Colloquium | April 26 | 4-5:30 p.m. | 126 Barrows Hall
Jeni Miller, Executive Director, Global Climate and Health Alliance
In its 2015 report, the UCL-Lancet Commission on Health and Climate Change stated that climate change poses an unacceptably high and potentially catastrophic risk to human health. The threats to health are myriad, ranging from heat-related morbidity/mortality, to increases in vector-borne diseases, to the impact of worsening air quality on respiratory and cardiovascular disease. Nutrition suffers due to impacts on agriculture, and climate refugees face innumerable threats to their health and well-being. Yet by and large, the health sector has played a limited role in addressing climate change.
This reticence has begun to shift, however, with major health professional organizations, hospital systems, patient organizations, and individual health professionals in the US and around the world getting involved, driven by a growing recognition of the urgency and magnitude of the climate change threat to health. At the Global Climate and Health Alliance, Jeni Miller works directly with many such organizations and individuals. In this presentation, Dr. Miller will talk about the challenges for the health sector of entering into this arena, and the power of the health voice in advocating for climate action. She will conclude by discussing the global health-sector-led campaign on air pollution, climate and health that launches next month, led by GCHA and its partners around the world.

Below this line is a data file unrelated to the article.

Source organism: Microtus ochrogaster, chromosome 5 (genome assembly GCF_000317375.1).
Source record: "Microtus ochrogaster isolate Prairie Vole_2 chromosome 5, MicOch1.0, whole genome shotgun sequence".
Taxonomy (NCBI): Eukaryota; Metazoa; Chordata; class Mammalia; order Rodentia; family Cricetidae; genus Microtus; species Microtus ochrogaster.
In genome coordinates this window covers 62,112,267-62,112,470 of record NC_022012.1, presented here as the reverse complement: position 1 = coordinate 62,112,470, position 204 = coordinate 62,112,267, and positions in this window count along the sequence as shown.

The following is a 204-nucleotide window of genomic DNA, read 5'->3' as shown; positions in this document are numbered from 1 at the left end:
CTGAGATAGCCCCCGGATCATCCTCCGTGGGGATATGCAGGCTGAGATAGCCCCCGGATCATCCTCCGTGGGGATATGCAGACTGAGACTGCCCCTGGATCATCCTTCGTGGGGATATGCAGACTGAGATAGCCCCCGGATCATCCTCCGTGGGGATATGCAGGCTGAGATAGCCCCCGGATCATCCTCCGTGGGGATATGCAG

Jeni Miller is Executive Director of the Global Climate and Health Alliance, where she coordinates the joint efforts of national, regional and global health NGOs addressing climate change. The Alliance works to minimize the health impacts of climate change and to maximize the health co-benefits of climate strategies, through leadership, advocacy, policy, research, and engagement. Dr. Miller has over fifteen years experience working on place-based, policy- and systems-change initiatives to improve community environments for health and reduce non-communicable diseases. Miller received her doctorate from the University of California, Berkeley.